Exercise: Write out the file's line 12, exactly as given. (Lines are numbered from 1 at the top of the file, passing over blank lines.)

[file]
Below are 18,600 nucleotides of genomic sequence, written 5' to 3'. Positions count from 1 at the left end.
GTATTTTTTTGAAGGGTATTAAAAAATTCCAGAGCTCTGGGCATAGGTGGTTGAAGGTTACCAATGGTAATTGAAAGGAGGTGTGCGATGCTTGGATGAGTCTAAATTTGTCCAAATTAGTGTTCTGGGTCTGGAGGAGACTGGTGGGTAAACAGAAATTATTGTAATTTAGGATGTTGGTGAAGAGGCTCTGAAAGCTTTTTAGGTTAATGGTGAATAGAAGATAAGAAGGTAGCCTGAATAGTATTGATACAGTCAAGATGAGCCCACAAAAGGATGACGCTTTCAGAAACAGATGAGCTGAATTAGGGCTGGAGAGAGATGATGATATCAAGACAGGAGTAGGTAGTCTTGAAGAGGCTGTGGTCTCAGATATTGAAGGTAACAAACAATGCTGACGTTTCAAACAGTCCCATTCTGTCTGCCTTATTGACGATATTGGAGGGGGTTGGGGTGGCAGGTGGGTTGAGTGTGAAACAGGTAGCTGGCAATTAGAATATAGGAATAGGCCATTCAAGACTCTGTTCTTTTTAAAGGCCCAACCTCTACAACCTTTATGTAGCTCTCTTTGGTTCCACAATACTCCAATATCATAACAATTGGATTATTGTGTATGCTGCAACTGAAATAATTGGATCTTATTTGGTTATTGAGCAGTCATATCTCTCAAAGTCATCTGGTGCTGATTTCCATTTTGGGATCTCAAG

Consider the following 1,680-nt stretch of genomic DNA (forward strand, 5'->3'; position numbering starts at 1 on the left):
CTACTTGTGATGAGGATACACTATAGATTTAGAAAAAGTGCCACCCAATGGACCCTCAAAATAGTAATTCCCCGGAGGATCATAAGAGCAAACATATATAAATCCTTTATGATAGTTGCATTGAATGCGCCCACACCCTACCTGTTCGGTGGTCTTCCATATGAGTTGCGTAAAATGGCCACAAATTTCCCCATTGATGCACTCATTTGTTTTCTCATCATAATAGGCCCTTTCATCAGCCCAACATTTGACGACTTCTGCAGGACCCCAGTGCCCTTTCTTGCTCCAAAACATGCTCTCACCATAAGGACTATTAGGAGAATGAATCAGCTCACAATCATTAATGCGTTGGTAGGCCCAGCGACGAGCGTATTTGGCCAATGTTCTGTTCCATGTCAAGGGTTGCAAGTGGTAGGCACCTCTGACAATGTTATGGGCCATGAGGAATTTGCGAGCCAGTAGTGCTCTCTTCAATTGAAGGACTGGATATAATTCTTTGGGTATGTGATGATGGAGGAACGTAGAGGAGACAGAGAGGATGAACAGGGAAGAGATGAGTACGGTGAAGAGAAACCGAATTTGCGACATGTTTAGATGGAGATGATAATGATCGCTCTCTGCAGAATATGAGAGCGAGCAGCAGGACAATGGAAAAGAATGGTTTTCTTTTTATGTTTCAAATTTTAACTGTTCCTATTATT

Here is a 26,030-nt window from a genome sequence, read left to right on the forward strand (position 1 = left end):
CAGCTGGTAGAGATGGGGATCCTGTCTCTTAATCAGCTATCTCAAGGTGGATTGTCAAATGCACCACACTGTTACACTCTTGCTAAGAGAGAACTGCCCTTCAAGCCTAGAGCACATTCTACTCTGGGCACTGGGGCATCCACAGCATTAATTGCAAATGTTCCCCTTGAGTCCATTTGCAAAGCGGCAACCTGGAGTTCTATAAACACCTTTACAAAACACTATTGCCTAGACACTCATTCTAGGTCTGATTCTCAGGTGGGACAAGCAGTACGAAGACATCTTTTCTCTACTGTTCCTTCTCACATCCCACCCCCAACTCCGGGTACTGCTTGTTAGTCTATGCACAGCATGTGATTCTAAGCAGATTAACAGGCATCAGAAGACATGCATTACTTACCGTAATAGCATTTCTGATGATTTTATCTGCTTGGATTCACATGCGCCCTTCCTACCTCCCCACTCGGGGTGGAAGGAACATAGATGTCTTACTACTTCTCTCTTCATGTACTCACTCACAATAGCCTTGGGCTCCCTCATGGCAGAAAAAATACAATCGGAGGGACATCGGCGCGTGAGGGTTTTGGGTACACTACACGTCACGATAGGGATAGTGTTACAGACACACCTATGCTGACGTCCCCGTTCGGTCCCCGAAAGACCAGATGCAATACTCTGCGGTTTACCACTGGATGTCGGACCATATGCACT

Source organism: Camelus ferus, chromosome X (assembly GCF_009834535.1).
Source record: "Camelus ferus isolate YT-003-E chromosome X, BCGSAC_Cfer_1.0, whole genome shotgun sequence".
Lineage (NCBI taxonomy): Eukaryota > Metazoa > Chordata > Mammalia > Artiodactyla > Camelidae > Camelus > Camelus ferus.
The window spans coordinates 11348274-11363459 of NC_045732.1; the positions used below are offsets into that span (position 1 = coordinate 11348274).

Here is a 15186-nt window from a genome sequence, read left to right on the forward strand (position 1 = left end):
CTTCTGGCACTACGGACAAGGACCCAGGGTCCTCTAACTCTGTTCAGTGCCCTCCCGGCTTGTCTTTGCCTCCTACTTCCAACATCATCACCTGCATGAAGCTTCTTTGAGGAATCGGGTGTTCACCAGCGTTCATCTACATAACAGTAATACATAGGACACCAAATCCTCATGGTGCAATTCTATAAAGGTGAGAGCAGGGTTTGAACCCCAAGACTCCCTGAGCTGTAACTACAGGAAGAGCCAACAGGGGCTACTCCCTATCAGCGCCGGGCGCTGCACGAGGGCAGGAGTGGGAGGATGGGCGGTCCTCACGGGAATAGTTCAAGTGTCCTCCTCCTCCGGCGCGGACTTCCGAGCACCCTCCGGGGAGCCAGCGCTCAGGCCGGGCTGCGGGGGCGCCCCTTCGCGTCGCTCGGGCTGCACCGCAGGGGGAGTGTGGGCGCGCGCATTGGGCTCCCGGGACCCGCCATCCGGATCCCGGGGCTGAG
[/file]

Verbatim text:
CTTCTGGCACTACGGACAAGGACCCAGGGTCCTCTAACTCTGTTCAGTGCCCTCCCGGCTTGTCTTTGCCTCCTACTTCCAACATCATCACCTGCATGAAGCTTCTTTGAGGAATCGGGTGTTCACCAGCGTTCATCTACATAACAGTAATACATAGGACACCAAATCCTCATGGTGCAATTCTATAAAGGTGAGAGCAGGGTTTGAACCCCAAGACTCCCTGAGCTGTAACTACAGGAAGAGCCAACAGGGGCTACTCCCTATCAGCGCCGGGCGCTGCACGAGGGCAGGAGTGGGAGGATGGGCGGTCCTCACGGGAATAGTTCAAGTGTCCTCCTCCTCCGGCGCGGACTTCCGAGCACCCTCCGGGGAGCCAGCGCTCAGGCCGGGCTGCGGGGGCGCCCCTTCGCGTCGCTCGGGCTGCACCGCAGGGGGAGTGTGGGCGCGCGCATTGGGCTCCCGGGACCCGCCATCCGGATCCCGGGGCTGAG